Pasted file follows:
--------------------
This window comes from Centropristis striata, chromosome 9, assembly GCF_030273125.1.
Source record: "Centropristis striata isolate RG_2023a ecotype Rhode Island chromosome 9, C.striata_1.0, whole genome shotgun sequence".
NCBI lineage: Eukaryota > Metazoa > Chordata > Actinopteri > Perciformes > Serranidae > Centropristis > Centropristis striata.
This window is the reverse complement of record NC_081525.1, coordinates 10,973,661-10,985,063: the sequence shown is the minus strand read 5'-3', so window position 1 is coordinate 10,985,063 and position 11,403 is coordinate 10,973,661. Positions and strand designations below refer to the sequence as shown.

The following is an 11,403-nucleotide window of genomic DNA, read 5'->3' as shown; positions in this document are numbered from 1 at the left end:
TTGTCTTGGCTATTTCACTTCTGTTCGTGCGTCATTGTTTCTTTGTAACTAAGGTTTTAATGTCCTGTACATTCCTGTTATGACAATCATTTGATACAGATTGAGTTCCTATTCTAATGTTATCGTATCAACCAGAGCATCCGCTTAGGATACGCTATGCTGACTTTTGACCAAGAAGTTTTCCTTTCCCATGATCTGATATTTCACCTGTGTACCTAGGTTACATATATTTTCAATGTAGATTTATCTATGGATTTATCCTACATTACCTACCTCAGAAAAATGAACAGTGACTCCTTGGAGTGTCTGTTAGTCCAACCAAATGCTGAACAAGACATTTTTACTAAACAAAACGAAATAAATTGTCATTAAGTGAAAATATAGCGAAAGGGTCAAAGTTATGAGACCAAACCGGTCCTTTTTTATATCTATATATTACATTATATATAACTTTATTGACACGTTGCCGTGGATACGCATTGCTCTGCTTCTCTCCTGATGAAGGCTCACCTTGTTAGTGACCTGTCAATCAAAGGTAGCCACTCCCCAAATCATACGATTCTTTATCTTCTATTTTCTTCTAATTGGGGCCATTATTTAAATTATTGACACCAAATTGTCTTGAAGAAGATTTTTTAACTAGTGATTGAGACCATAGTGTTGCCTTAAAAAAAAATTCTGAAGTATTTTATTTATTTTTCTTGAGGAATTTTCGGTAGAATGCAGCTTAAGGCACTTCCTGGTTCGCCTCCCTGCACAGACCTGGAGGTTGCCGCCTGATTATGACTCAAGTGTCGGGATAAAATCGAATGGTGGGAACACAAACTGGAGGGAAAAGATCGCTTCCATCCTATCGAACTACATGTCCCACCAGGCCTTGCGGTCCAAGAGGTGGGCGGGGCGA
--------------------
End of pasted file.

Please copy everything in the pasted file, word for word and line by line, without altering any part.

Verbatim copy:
This window comes from Centropristis striata, chromosome 9, assembly GCF_030273125.1.
Source record: "Centropristis striata isolate RG_2023a ecotype Rhode Island chromosome 9, C.striata_1.0, whole genome shotgun sequence".
NCBI lineage: Eukaryota > Metazoa > Chordata > Actinopteri > Perciformes > Serranidae > Centropristis > Centropristis striata.
This window is the reverse complement of record NC_081525.1, coordinates 10,973,661-10,985,063: the sequence shown is the minus strand read 5'-3', so window position 1 is coordinate 10,985,063 and position 11,403 is coordinate 10,973,661. Positions and strand designations below refer to the sequence as shown.

The following is an 11,403-nucleotide window of genomic DNA, read 5'->3' as shown; positions in this document are numbered from 1 at the left end:
TTGTCTTGGCTATTTCACTTCTGTTCGTGCGTCATTGTTTCTTTGTAACTAAGGTTTTAATGTCCTGTACATTCCTGTTATGACAATCATTTGATACAGATTGAGTTCCTATTCTAATGTTATCGTATCAACCAGAGCATCCGCTTAGGATACGCTATGCTGACTTTTGACCAAGAAGTTTTCCTTTCCCATGATCTGATATTTCACCTGTGTACCTAGGTTACATATATTTTCAATGTAGATTTATCTATGGATTTATCCTACATTACCTACCTCAGAAAAATGAACAGTGACTCCTTGGAGTGTCTGTTAGTCCAACCAAATGCTGAACAAGACATTTTTACTAAACAAAACGAAATAAATTGTCATTAAGTGAAAATATAGCGAAAGGGTCAAAGTTATGAGACCAAACCGGTCCTTTTTTATATCTATATATTACATTATATATAACTTTATTGACACGTTGCCGTGGATACGCATTGCTCTGCTTCTCTCCTGATGAAGGCTCACCTTGTTAGTGACCTGTCAATCAAAGGTAGCCACTCCCCAAATCATACGATTCTTTATCTTCTATTTTCTTCTAATTGGGGCCATTATTTAAATTATTGACACCAAATTGTCTTGAAGAAGATTTTTTAACTAGTGATTGAGACCATAGTGTTGCCTTAAAAAAAAATTCTGAAGTATTTTATTTATTTTTCTTGAGGAATTTTCGGTAGAATGCAGCTTAAGGCACTTCCTGGTTCGCCTCCCTGCACAGACCTGGAGGTTGCCGCCTGATTATGACTCAAGTGTCGGGATAAAATCGAATGGTGGGAACACAAACTGGAGGGAAAAGATCGCTTCCATCCTATCGAACTACATGTCCCACCAGGCCTTGCGGTCCAAGAGGTGGGCGGGGCGA